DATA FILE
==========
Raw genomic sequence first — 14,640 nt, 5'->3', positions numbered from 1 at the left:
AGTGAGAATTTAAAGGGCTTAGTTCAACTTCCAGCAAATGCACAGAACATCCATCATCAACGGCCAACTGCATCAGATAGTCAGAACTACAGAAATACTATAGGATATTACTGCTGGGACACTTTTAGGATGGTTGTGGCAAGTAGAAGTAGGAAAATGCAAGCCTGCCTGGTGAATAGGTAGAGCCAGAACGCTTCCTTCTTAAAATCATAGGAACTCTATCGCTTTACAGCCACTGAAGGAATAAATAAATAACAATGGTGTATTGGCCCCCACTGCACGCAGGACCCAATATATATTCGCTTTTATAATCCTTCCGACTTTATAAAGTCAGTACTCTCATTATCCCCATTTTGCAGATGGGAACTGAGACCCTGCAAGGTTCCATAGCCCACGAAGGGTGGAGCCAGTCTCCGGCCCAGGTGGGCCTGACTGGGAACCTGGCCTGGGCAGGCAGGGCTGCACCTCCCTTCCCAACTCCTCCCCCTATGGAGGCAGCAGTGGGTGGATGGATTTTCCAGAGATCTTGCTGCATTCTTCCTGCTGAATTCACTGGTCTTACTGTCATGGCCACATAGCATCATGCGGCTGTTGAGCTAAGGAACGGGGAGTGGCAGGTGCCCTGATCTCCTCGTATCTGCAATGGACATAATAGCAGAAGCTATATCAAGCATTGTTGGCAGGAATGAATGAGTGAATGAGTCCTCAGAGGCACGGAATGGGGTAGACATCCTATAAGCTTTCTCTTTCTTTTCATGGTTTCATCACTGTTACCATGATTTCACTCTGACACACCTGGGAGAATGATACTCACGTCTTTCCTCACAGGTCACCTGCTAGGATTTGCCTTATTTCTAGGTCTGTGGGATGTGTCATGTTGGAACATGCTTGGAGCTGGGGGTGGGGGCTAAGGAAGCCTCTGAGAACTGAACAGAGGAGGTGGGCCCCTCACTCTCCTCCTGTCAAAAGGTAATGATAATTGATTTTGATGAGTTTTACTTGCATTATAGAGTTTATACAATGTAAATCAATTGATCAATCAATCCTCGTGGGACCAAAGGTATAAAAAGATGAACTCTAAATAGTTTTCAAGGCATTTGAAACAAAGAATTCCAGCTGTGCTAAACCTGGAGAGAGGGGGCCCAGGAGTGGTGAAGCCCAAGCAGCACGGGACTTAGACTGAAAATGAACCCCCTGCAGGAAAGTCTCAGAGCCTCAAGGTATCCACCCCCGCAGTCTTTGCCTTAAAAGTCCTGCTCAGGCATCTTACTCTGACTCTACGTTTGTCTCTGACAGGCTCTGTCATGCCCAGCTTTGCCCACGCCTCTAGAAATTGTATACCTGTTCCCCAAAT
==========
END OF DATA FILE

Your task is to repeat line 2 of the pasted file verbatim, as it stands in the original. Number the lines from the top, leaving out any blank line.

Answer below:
AGTGAGAATTTAAAGGGCTTAGTTCAACTTCCAGCAAATGCACAGAACATCCATCATCAACGGCCAACTGCATCAGATAGTCAGAACTACAGAAATACTATAGGATATTACTGCTGGGACACTTTTAGGATGGTTGTGGCAAGTAGAAGTAGGAAAATGCAAGCCTGCCTGGTGAATAGGTAGAGCCAGAACGCTTCCTTCTTAAAATCATAGGAACTCTATCGCTTTACAGCCACTGAAGGAATAAATAAATAACAATGGTGTATTGGCCCCCACTGCACGCAGGACCCAATATATATTCGCTTTTATAATCCTTCCGACTTTATAAAGTCAGTACTCTCATTATCCCCATTTTGCAGATGGGAACTGAGACCCTGCAAGGTTCCATAGCCCACGAAGGGTGGAGCCAGTCTCCGGCCCAGGTGGGCCTGACTGGGAACCTGGCCTGGGCAGGCAGGGCTGCACCTCCCTTCCCAACTCCTCCCCCTATGGAGGCAGCAGTGGGTGGATGGATTTTCCAGAGATCTTGCTGCATTCTTCCTGCTGAATTCACTGGTCTTACTGTCATGGCCACATAGCATCATGCGGCTGTTGAGCTAAGGAACGGGGAGTGGCAGGTGCCCTGATCTCCTCGTATCTGCAATGGACATAATAGCAGAAGCTATATCAAGCATTGTTGGCAGGAATGAATGAGTGAATGAGTCCTCAGAGGCACGGAATGGGGTAGACATCCTATAAGCTTTCTCTTTCTTTTCATGGTTTCATCACTGTTACCATGATTTCACTCTGACACACCTGGGAGAATGATACTCACGTCTTTCCTCACAGGTCACCTGCTAGGATTTGCCTTATTTCTAGGTCTGTGGGATGTGTCATGTTGGAACATGCTTGGAGCTGGGGGTGGGGGCTAAGGAAGCCTCTGAGAACTGAACAGAGGAGGTGGGCCCCTCACTCTCCTCCTGTCAAAAGGTAATGATAATTGATTTTGATGAGTTTTACTTGCATTATAGAGTTTATACAATGTAAATCAATTGATCAATCAATCCTCGTGGGACCAAAGGTATAAAAAGATGAACTCTAAATAGTTTTCAAGGCATTTGAAACAAAGAATTCCAGCTGTGCTAAACCTGGAGAGAGGGGGCCCAGGAGTGGTGAAGCCCAAGCAGCACGGGACTTAGACTGAAAATGAACCCCCTGCAGGAAAGTCTCAGAGCCTCAAGGTATCCACCCCCGCAGTCTTTGCCTTAAAAGTCCTGCTCAGGCATCTTACTCTGACTCTACGTTTGTCTCTGACAGGCTCTGTCATGCCCAGCTTTGCCCACGCCTCTAGAAATTGTATACCTGTTCCCCAAAT